When bombarded by the electron beam, insulators and semi-conductors produce UV to near-IR radiation (including visible light). This radiation is produced by the excitation and decay of electron-hole pairs in the target atom. The low concentration (trace amounts) of transitional elements are responsible for this phenomenon. The color and intensity of this radiation is extremely sensitive to a) the nature and concentration of trace element content, and b) lattice defects. Sample imaging of this radiation (Cathodoluminescence image) can be very useful in studying growth zoning in minerals and other materials. Our lab currently does not have a CL detector. However CL imaging can be performed using SEMs in other department from Rice University.

Other Not So Useful Signals in EPMA

Auger electrons

The secondary electrons produced deeper in the samples do not reach the surface, but they can knock other inner shell electrons and slowly lose their energy through heat. As a result, the sample will get hotter. However, if near the surface, the electrons from outer shell can be knocked out by higher energy secondary electrons and can succeed to leave the sample. These are called Auger electrons. Auger electrons (always outer shell electrons from the sample) can be also emitted by an atom if a high energy X-ray kicks out an outer shell electron.


A large fraction of the energy of the electron beam is consumed in exciting lattice vibration in the sample and thus produces heat. Heating by the electron beam can sometimes cause “beam damage” in certain samples containing volatile elements, have a low melting temperature, or have a low average atomic number.

Using X-rays for analysis

Semi-quantitative analysis by EDS and WDS

An Energy Dispersive Spectrometry (EDS) detector placed inside the sample chamber (above the sample), can identify and discriminate the emitted x-rays by their energy, as well as it can count the X-rays of different energy. A spectrum with the intensity of the X-rays (number of counts per second) versus the energy of the characteristic X-rays is produced by the EDS analysis. The peaks in the spectrum (the characteristic X-rays) are automatically identified and labeled with the element and the type of X-ray line (e.g. FeKα, Pb Mβ etc.). The height of the peak for the element “i” is proportional with the concentration of the element (i) in the sample, therefore, when the height of the peak is compared to a virtual “100 wt% pure standard”, the concentration of the element “i” can be calculated.  By doing this, the identified elements are listed and their concentration (wt%) is calculated. The sum of the elements is usually far from being 100%, but the analysis can be normalized to 100%. This EDS analysis is called “standardless analysis”. However, the elements can also be standardized in the EDS analysis. Prior to the analysis, each element can be analyzed from a known standard. The element “i” in the standard has a known concentration, which is attributed to the measured intensity of the peak for element “i” in the standard. Then, by analyzing the unknown sample, the peak intensity of the element “i” is compared to the real value of the intensity of the element “i” in the standard. By doing so, the measured values (wt%) of the elements are closer to real values (closer to quantitative analysis) and the sum of the measured elements is closer to 100% (without being normalized to 100%).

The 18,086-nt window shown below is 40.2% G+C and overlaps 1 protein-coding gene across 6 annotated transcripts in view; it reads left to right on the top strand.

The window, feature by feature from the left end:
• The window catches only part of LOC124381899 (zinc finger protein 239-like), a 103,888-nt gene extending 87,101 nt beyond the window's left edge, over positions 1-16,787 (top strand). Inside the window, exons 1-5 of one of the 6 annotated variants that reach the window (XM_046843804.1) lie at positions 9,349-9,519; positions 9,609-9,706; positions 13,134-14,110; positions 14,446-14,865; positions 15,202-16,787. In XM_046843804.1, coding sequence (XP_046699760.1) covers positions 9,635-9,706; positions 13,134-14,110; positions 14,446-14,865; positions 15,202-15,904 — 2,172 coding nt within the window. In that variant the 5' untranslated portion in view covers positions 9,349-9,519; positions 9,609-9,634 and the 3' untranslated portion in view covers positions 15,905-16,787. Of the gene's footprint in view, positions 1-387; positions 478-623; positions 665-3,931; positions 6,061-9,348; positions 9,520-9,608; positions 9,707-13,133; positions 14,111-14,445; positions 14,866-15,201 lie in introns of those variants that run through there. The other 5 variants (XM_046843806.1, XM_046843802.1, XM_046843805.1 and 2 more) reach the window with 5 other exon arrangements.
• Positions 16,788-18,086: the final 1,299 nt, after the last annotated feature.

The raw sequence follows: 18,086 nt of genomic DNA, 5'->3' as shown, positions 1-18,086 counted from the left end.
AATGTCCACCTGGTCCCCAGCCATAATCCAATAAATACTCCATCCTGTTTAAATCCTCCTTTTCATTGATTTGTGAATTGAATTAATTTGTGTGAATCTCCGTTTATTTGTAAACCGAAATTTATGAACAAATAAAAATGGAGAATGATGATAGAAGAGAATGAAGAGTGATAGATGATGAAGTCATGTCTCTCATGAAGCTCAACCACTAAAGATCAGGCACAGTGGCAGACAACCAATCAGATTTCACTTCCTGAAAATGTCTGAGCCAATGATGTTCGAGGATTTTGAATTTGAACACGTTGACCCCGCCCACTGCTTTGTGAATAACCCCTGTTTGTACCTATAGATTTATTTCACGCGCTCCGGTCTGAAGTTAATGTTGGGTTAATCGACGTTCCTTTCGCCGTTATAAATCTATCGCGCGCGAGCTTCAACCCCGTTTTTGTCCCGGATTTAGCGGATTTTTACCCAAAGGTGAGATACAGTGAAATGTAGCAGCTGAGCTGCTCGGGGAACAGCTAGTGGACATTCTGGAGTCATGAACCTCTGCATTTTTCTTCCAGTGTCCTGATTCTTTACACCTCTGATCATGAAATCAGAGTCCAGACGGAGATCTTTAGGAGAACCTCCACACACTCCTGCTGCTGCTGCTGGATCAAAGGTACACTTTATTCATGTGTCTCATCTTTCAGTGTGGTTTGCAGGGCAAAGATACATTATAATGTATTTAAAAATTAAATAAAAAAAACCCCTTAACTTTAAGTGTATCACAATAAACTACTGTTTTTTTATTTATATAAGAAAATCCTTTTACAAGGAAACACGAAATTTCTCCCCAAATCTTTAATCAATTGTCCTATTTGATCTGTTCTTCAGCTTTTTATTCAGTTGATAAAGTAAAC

Our Jeol JXA 8530F hyperprobe has an integrated EDS detector, meaning that a combined quantitative analysis can be performed, where some elements can be analyzed in EDS mode and others in WDS mode.


Quantitative analysis by counting the X-rays (WDS analysis)

The x-rays produced by the sample are detected and counted by several (our probe has 4) wavelength dispersive (WDS) spectrometers, vertically installed around the sample chamber. Each spectrometer contains 2 to 4 (analyzing) crystals and one X-ray detector. Both analyzing crystal and the detector can be moved along a circular path (Rawland circle) and positioned at a desired angle (as determined by Bragg’s equation – Figure 3) to reflect (in fact diffract) a specific x-ray wavelength coming from the sample into the detector (an x-ray counter), while allowing the other wavelengths to be absorbed by the crystal (Figure 4).


Figure 3: Bragg’s equation

Figure 4. X-ray detection system (WDS)

The intensity of x-rays produced by the element “i” in the sample can be expressed as the number of X-rays counted in one second (counts/sec = cps) by the detector. The wavelength of characteristic X-rays for all elements are known, and so is the sinӨ (where Ө is the angle between the incident electron beam trajectory and the trajectory of the refracted X-ray), as in Bragg’s law.